Although there have been no policy changes, Canadians trying to cross the border are reportedly turned away much more frequently than before. Residents of British Columbia and other provinces who have travelled to the United States on frequent previous occasions are now refused entry for unknown reasons. Some Canadians have even reported receiving five-year bans with no explanations as to the reasons.
These actions are called expedited removals, one of which involved a British Columbia tree planter who presented credit card information, salary stubs and cellphone bills among her documentation. Upon her first attempt to cross the border, she was refused entry. When she tried again at a different border post, she received a five-year ban.
In another case, a man who was in the process of relocating from one B.C. home to another decided to take a brief trip south of the border. He was banned because he had personal items in the car, giving border agents the impression that he was illegally immigrating and banned him from re-entry. Knowing what they can bring along, what they must bring along, and what they may not have with them when they want to cross the border has become a guessing game for many Canadians who previously went back and forth across the border without problems.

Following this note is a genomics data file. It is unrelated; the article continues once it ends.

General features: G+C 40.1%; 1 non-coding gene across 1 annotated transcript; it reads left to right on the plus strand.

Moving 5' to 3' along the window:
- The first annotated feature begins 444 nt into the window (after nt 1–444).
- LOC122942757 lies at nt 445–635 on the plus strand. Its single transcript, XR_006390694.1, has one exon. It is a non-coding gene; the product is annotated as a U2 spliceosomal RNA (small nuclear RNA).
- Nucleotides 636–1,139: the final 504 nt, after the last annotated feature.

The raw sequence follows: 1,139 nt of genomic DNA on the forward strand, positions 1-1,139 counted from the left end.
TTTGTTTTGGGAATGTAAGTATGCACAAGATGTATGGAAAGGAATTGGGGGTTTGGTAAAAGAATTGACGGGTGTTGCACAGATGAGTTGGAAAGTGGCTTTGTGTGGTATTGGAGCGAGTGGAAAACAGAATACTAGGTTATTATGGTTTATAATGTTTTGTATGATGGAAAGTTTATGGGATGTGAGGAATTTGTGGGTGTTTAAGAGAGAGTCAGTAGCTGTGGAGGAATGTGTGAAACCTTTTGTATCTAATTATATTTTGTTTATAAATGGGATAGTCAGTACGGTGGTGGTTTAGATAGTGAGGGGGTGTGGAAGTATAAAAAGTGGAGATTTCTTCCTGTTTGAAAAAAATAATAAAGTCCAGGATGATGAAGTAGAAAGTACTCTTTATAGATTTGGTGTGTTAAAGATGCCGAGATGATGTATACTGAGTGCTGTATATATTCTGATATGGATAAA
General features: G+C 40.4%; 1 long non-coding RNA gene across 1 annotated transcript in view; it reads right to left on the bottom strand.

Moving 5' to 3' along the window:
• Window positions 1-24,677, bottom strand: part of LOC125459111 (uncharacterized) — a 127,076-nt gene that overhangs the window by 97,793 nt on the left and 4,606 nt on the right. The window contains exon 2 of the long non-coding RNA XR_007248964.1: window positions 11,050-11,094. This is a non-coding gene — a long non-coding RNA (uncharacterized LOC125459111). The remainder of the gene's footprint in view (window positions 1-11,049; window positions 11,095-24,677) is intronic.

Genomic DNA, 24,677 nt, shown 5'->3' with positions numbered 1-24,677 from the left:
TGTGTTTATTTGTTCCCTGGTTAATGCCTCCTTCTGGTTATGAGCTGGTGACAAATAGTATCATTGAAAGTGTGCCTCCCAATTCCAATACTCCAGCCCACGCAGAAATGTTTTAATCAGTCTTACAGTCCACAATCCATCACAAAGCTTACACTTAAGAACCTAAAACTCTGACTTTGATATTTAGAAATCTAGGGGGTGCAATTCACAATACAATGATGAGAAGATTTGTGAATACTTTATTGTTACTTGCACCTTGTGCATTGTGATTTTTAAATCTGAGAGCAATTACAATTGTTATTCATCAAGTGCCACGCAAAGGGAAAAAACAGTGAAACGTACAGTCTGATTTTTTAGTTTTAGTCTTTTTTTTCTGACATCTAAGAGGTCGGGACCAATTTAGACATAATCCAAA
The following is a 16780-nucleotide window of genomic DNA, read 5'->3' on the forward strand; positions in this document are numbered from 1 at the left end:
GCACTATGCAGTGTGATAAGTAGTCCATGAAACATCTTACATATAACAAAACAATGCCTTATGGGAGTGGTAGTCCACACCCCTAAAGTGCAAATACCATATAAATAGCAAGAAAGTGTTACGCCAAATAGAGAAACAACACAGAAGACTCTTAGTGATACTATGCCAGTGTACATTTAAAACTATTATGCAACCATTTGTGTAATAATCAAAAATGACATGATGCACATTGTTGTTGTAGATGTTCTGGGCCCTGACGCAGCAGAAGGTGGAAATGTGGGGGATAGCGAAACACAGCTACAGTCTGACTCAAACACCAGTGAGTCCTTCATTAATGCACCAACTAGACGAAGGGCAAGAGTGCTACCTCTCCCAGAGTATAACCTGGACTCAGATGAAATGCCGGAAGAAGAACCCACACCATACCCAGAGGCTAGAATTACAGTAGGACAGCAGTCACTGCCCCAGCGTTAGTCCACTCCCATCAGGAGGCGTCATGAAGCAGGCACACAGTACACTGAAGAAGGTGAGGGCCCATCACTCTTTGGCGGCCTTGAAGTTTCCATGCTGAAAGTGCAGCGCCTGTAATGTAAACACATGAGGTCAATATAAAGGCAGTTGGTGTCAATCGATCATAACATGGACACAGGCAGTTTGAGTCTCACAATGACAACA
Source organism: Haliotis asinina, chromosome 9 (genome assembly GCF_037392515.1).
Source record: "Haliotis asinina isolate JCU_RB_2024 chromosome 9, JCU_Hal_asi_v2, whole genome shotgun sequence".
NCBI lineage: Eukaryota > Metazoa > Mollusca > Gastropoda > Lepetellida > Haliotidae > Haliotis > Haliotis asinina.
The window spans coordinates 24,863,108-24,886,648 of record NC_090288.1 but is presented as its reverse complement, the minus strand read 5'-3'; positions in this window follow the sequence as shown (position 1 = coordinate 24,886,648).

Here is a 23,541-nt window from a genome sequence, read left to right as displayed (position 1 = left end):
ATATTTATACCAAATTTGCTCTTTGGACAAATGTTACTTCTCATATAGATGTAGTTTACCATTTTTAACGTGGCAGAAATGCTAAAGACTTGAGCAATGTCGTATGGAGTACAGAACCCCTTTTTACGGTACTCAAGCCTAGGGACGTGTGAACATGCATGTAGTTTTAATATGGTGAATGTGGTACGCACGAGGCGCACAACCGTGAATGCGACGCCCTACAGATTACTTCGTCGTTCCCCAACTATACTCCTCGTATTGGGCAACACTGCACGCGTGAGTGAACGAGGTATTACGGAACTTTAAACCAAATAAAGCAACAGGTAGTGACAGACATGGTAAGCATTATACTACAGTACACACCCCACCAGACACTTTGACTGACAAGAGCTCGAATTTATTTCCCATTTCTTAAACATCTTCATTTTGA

It might be sensible for British Columbia residents who plan to cross the border to utilize the skills of a lawyer with experience in dealing with U.S. immigration laws. Legal counsel who is registered on both sides of the border can be an invaluable asset. With skilled support and guidance, crossing the border might no longer be a guessing game.